If there’s one thing to remember about the aftermath of Rapinoe’s White House comment, it would be that 2900-word letter that Rapinoe's girlfriend, Sue Bird wrote against their President. Bird, a basketball superstar herself, with three WNBA titles (2004, 2010, 2018) and four Olympic gold medals (2004, 2008, 2012, 2016), just showed what love does to you.
LYON, FRANCE - JULY 02: Alex Morgan of the USA celebrates her sides second goal during the 2019 FIFA Women's World Cup France Semi Final match between England and USA at Stade de Lyon on July 02, 2019 in Lyon, France. (Photo by Naomi Baker - FIFA/FIFA via Getty Images)
On Sunday evening, keep an eye on Megan Rapinoe and Alex Morgan – the betting world is going mad over who will be the top scorer with Alex at 6 and Megan at 5 now. Alex’s recent performances, however, have indicated that she’s not in her best form and Megan, despite her past misses, might sparkle both on and off the field. The intersectional sportsperson that she is, Rapinoe’s comment after the France match has now gone wild: "Go gays. You can't win a championship without gays on your team. It's never been done before, ever. That's science, right there."
LYON, FRANCE - JULY 02: Megan Rapinoe of the USA reacts following the 2019 FIFA Women's World Cup France Semi Final match between England and USA at Stade de Lyon on July 02, 2019 in Lyon, France. (Photo by Joosep Martinson - FIFA/FIFA via Getty Images)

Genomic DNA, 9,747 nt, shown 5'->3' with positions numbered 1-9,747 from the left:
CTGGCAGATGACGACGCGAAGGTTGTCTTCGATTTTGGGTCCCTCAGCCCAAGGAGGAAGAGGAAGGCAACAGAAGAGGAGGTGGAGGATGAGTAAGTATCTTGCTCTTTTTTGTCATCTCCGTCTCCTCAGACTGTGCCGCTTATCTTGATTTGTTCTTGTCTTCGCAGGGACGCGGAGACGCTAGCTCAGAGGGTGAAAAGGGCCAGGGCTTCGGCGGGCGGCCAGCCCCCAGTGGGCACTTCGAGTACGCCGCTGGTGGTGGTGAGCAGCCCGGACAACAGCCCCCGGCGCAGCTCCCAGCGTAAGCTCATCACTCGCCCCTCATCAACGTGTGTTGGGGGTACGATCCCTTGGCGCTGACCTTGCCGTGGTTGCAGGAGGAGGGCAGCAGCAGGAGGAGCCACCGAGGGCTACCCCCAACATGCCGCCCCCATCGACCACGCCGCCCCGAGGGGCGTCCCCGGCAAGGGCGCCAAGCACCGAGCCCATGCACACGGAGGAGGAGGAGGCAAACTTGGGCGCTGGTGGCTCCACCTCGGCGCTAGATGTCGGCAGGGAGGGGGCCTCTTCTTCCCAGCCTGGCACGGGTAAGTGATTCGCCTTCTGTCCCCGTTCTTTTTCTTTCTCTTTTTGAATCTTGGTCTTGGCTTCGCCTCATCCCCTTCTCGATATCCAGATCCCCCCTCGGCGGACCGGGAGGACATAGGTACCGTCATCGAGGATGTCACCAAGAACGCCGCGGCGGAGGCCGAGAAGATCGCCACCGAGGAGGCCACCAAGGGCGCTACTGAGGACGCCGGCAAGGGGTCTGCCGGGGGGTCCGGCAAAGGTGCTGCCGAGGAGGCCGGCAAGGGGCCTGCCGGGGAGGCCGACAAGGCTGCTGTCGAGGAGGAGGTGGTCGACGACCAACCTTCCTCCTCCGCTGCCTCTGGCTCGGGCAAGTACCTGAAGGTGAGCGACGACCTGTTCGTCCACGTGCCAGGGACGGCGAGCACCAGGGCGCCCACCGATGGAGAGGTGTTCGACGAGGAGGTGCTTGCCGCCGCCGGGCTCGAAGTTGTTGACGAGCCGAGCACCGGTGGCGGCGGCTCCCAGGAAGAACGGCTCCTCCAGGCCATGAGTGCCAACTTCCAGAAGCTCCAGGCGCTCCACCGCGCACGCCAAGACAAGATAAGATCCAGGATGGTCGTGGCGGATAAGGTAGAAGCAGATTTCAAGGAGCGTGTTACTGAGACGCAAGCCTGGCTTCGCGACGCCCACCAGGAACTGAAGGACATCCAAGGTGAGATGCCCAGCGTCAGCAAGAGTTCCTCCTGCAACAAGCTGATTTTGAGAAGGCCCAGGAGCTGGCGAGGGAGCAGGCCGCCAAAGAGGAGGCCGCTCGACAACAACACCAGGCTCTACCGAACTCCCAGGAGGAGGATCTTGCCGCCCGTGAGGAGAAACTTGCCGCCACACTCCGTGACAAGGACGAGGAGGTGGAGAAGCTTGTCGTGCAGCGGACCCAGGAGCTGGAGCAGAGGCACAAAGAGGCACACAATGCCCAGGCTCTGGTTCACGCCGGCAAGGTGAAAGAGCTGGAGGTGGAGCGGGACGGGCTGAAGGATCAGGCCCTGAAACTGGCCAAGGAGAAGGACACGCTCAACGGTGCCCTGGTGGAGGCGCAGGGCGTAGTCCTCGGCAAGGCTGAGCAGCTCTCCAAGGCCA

Watch Rose Lavelle for her creative skills, if Ellis puts her in the first line. Lavelle might not have all those statistics, but she has the efficiency to craft a match from the midfield. Nothing much to be said about the US team’s defence though, and if Netherland’s forward Shanice van de Sanden manages to come back from her injury in this crucial match, it could be a very tough fight. Sari van Veenendaal’s guardianship and control of the Netherlands team is another major factor that might pose a hurdle for the American girls.
LYON, FRANCE - JULY 02: #16 Rose Lavelle of USA competes for the ball during the 2019 FIFA Women's World Cup France Semi Final match between England and USA at Stade de Lyon on July 02, 2019 in Lyon, France. (Photo by Zhizhao Wu/Getty Images)
When the Netherlands and the USA play their finals at Lyon, in other parts of the world, football fans will be roaring for their favourites in the Gold Cup and Copa America finals. The women in France will have a divided audience and less than half the support they deserve. Yet, in sum, it doesn’t matter. Whether the Netherlands takes the Cup or the USA, effectively, it’s a message to say that the women in football have arrived to stay.